Dirt can be a nuisance anywhere in your home, but one place that it poses some of the biggest problems is mostly hidden from view: inside your air conditioner. Dirt buildup on your air conditioner can cause huge performance and efficiency problems, which is why you should take steps to keep your system clean. Today we’re going to help you do that by talking about the effects of a dirty air conditioner and what you can do to prevent dirt from building up on your system!
How does an air conditioner get dirty?
When your air conditioner is operating, it pulls in air from your rooms in order to be cooled. As this happens, any dirt that has built up in your rooms can get caught up in your system’s airflow. That dirt travels through your return ducts until it encounters your air filter. If you have a good and clean air filter, the dirt should get trapped by the filter and only clean air should move on past it. If your filter is dirty or inefficient, dirt can bypass your filter and build up on your air conditioner’s components.
Dirt can also build up on your air conditioner’s outdoor unit over time simply due to the fact that it operates outside where dirt and debris are constantly blown around.
What are the effects of a dirty air conditioner?
- Airflow can get blocked. If your air filter is completely covered in dirt, your system’s airflow will be severely impaired. That’s because your air handler will have to work extremely hard to try to push air past the clogged filter. This will greatly increase your system’s energy consumption and can also damage your air handler.
- Your air handler can slow down. When dirt builds up on your air handler’s fan’s blades, the blades will not be able to spin as fast. As a result, your fan might not be able to operate powerfully enough to meet your home’s airflow demands. Your fan will also consume more energy while attempting to make up for the lack of performance.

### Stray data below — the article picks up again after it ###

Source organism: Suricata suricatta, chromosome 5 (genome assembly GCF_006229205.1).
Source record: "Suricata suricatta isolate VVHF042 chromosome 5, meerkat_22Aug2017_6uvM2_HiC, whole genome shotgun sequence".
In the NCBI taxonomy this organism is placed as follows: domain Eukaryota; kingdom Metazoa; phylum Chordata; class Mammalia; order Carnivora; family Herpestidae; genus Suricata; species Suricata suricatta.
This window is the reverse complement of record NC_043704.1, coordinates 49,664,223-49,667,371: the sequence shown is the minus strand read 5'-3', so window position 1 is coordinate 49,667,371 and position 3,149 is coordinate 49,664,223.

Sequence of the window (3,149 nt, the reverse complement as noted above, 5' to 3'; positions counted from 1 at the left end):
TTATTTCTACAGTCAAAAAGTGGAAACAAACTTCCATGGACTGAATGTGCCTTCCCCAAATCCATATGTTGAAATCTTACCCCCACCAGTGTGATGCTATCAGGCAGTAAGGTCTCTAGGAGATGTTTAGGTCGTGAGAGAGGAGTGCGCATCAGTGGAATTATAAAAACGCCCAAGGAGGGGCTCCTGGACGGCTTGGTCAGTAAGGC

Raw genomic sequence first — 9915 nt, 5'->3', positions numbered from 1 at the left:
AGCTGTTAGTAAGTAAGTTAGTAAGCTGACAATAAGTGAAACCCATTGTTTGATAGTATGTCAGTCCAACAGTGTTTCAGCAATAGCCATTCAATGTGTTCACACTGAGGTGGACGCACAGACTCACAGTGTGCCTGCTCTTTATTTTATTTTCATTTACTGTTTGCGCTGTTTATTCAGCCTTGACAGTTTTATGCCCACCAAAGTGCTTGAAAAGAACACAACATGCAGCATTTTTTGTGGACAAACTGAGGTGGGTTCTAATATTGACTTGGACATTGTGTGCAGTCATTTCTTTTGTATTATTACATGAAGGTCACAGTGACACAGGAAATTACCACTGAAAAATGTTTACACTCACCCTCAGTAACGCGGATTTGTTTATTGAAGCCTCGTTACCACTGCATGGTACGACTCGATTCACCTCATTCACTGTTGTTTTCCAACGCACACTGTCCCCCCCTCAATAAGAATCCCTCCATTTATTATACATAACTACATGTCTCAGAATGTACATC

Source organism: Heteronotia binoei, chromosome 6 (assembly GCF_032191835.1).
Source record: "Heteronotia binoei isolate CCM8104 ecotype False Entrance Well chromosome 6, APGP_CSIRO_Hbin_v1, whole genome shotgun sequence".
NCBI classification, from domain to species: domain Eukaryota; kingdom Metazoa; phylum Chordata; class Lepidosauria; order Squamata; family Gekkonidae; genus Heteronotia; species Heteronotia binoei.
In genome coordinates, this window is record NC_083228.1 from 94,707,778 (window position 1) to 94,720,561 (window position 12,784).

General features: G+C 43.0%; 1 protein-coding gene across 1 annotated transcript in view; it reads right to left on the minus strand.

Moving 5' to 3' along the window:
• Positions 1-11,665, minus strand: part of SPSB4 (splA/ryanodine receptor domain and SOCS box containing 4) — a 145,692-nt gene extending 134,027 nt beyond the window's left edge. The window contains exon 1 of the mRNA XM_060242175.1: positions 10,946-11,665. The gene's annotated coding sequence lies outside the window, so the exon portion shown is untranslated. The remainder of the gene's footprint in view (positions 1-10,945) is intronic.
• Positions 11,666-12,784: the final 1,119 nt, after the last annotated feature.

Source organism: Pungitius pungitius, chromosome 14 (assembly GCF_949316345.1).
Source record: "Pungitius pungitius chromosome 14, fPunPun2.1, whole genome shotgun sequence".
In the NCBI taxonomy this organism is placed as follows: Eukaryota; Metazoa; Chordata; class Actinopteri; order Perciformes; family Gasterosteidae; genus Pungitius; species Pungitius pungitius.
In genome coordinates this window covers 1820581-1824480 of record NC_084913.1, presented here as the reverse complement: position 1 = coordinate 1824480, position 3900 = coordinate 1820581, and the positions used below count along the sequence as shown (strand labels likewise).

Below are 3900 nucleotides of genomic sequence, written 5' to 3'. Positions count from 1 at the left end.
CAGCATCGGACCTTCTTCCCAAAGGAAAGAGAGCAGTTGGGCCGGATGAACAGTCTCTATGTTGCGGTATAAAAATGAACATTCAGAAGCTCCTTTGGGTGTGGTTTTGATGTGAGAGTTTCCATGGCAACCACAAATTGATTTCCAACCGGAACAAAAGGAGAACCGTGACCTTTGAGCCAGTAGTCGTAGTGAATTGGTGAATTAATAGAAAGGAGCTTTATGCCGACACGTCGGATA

- Your cooling coils can lose effectiveness. Inside your home, your air conditioner blows warm air over evaporator coils and the coils remove heat from that air. Meanwhile outside, your condensing unit blows air over condenser coils, transferring heat from your home to the air outside. If either sets of these coils have a layer of dirt on them, the transfer of heat will be much more difficult. This can impair the ability of your air conditioner to adequately cool your home and often leads to frozen evaporator coils.
- Your thermostat can get improper readings. If your air conditioner is cycling a lot of dirt in your home’s air, that dirt can build up on your thermostat. This can cause your thermostat to give false temperature readings, which can make it nearly impossible to keep your home comfortable.
How can you prevent your air conditioner from getting dirty?
- Get annual tune-ups for your air conditioner. During a tune-up, we’ll perform a full system cleaning on your air conditioner in order to remove any dirt that might have built up since your last maintenance appointment.
- Change your air filter every month. Your air filter is responsible for protecting your air conditioner from dirt buildup. In order to ensure it can do its job properly, change your filter every month.
- Regularly clean your home. By controlling dirt at its source, you can limit the amount of it that gets caught up in your home’s airflow. Sweeping, vacuuming and wiping your home’s surfaces will all help remove dirt from your home and limit the amount or dirt that your air conditioner is exposed to.
If you have any questions about a dirty air conditioner, or if you’d like a cooling system serviced or installed in your home, contact Jerry Kelly, your St. Louis air conditioning contractor. We provide service all over the St. Louis area, including towns like Ballwin, Chesterfield and Clarkson Valley, MO.
Join Us for Jerry Kelly’s Career Fair August 11th and 13th! » « Common Sources of Heat Gain in St. Louis Area Homes